If someone wants a general estimate of how much electricity an appliance consumes, please refer to the kWh Consumption Levels Table provided at the bottom of this page. This table gives the energy consumption of typical appliances. If someone has appliances that are not listed in the table, or wants a more exact figure based on actual energy consumption, use the formula below to estimate the amount of energy each appliance consumes:
First, determine the watts of power consumption as described below. Next, multiply this by the hours per day and number of days one uses the appliance during the year for the annual consumption. Then calculate the annual cost to run an appliance by multiplying the kWh per year by the local utility's rate per kWh consumed.
One can usually find the wattage of most appliances stamped on the bottom (or back) of the appliance, or on its "nameplate." The wattage listed is the maximum power drawn by the appliance. Since many appliances have a range of settings (for example, high and low power for a hair dryer), the actual amount of power consumed depends on the "setting" used at any one time.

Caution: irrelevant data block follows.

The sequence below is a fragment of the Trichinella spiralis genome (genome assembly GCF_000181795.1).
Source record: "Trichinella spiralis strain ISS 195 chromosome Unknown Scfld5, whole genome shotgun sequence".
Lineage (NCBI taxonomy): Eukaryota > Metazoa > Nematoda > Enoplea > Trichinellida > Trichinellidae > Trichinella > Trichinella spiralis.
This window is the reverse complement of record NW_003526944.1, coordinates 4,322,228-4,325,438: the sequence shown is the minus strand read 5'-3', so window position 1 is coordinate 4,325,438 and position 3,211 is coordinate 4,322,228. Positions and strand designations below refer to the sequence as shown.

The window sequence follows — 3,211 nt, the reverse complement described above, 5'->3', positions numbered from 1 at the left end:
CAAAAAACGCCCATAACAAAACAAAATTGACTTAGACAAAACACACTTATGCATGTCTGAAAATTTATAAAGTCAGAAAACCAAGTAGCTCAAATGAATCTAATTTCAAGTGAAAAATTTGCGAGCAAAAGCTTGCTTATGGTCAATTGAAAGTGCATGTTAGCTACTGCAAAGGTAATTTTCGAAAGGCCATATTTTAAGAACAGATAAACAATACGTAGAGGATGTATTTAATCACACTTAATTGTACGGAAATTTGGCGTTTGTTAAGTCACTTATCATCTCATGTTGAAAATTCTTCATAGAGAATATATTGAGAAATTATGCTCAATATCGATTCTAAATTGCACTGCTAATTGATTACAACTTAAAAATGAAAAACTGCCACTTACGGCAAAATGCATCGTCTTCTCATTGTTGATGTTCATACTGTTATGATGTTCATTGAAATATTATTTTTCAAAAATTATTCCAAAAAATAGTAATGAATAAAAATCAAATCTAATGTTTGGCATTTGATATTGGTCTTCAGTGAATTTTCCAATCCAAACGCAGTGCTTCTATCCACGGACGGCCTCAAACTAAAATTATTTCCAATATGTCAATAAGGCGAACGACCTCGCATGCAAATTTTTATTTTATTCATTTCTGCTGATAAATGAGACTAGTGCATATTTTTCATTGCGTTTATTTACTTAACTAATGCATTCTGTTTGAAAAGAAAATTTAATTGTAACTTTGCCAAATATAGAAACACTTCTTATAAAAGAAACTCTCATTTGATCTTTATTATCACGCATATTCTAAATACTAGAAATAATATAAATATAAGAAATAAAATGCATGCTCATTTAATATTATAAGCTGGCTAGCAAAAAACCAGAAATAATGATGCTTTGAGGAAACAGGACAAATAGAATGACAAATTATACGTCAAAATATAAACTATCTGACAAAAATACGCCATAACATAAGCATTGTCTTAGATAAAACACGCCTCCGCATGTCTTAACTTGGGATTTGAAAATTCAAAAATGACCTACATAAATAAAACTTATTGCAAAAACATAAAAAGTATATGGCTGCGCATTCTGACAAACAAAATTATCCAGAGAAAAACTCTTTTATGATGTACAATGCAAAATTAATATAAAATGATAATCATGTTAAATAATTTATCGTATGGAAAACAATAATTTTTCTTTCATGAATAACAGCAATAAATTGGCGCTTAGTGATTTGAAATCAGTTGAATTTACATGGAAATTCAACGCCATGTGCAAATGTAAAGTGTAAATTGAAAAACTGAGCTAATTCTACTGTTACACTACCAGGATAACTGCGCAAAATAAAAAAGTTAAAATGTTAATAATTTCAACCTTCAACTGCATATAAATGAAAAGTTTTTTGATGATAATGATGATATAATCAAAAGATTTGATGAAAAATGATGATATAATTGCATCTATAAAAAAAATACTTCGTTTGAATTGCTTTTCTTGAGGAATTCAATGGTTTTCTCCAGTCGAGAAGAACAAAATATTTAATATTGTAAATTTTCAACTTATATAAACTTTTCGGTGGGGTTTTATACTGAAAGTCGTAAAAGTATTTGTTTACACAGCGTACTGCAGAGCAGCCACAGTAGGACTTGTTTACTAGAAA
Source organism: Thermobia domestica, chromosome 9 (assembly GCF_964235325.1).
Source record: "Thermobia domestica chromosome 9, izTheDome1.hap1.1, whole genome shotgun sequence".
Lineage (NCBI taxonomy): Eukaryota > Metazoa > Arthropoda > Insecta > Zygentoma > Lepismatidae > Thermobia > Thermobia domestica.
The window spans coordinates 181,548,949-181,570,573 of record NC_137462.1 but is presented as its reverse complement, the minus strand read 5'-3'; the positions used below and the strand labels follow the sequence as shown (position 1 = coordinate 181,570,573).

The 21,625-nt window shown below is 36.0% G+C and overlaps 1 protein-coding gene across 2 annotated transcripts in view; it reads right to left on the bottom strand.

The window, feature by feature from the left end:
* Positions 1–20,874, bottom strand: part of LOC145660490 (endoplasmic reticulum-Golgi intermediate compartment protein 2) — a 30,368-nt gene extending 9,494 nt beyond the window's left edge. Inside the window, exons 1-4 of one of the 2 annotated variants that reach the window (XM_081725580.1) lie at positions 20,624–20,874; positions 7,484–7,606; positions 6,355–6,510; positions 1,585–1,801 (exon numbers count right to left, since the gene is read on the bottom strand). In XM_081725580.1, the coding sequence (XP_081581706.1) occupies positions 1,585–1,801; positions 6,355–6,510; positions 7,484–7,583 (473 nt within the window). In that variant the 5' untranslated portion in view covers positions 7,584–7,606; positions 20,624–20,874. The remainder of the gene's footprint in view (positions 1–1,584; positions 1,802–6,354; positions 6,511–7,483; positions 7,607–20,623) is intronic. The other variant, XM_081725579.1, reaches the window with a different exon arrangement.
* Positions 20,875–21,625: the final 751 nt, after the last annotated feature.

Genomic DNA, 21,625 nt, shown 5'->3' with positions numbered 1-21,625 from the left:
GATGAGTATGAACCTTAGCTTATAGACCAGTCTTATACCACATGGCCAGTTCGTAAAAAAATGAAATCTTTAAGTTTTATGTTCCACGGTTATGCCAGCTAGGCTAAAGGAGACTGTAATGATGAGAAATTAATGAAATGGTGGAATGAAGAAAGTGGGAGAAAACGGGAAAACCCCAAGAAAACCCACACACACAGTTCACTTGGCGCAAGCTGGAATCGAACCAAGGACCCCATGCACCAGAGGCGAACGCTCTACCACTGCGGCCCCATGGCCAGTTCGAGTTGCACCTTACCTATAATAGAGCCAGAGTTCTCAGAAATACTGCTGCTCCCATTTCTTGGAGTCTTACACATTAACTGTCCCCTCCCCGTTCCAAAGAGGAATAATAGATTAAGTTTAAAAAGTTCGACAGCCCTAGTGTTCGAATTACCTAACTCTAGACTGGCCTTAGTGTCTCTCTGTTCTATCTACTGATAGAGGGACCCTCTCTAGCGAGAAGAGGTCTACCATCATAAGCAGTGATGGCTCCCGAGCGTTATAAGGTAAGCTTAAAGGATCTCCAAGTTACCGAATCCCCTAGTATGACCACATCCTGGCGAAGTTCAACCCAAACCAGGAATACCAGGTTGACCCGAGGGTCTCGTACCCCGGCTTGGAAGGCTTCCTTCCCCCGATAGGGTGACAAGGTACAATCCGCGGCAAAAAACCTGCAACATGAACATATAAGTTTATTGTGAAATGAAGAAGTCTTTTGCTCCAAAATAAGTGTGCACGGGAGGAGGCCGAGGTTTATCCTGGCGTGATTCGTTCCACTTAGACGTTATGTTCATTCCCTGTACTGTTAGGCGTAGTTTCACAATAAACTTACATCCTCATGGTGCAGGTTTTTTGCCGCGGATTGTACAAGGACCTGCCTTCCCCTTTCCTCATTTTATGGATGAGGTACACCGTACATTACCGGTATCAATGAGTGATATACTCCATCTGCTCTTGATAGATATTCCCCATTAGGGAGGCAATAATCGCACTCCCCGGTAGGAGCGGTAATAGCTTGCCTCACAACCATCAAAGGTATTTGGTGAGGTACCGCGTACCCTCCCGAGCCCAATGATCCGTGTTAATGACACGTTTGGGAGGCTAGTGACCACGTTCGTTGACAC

Refrigerators, although turned on all the time, actually cycle on and off at a rate that depends on a number of factors. These factors include: how well it is insulated, room temperature, freezer temperature, how often the door is opened, if the coils are clean, if it is defrosted regularly, and the condition of the door seals. To get an approximate figure for the number of hours that a refrigerator actually operates at its maximum wattage, divide the total time the refrigerator is plugged in by "3."
If the wattage is not listed on the appliance, it can still be estimated by finding the current draw (in amps) and multiplying that by the voltage used by the appliance. (Most appliances in the United States use 120 volts. Larger appliances, like clothes dryers and electric cook tops, use 240 volts.) The amps might be stamped on the unit in place of the wattage. If not, find a "Clamp-on Ammeter" (an electrician's tool that clamps around one of the two wires on the appliance) to measure the current flowing through it. This type of ammeter can be obtained in stores that sell electrical and electronic equipment. Take a reading while the device is running; this is the actual amount of current being used at that instant.
Note: When measuring the current drawn by a motor, in the first second that the motor "starts," the meter will show about three times the current than when it is running smoothly.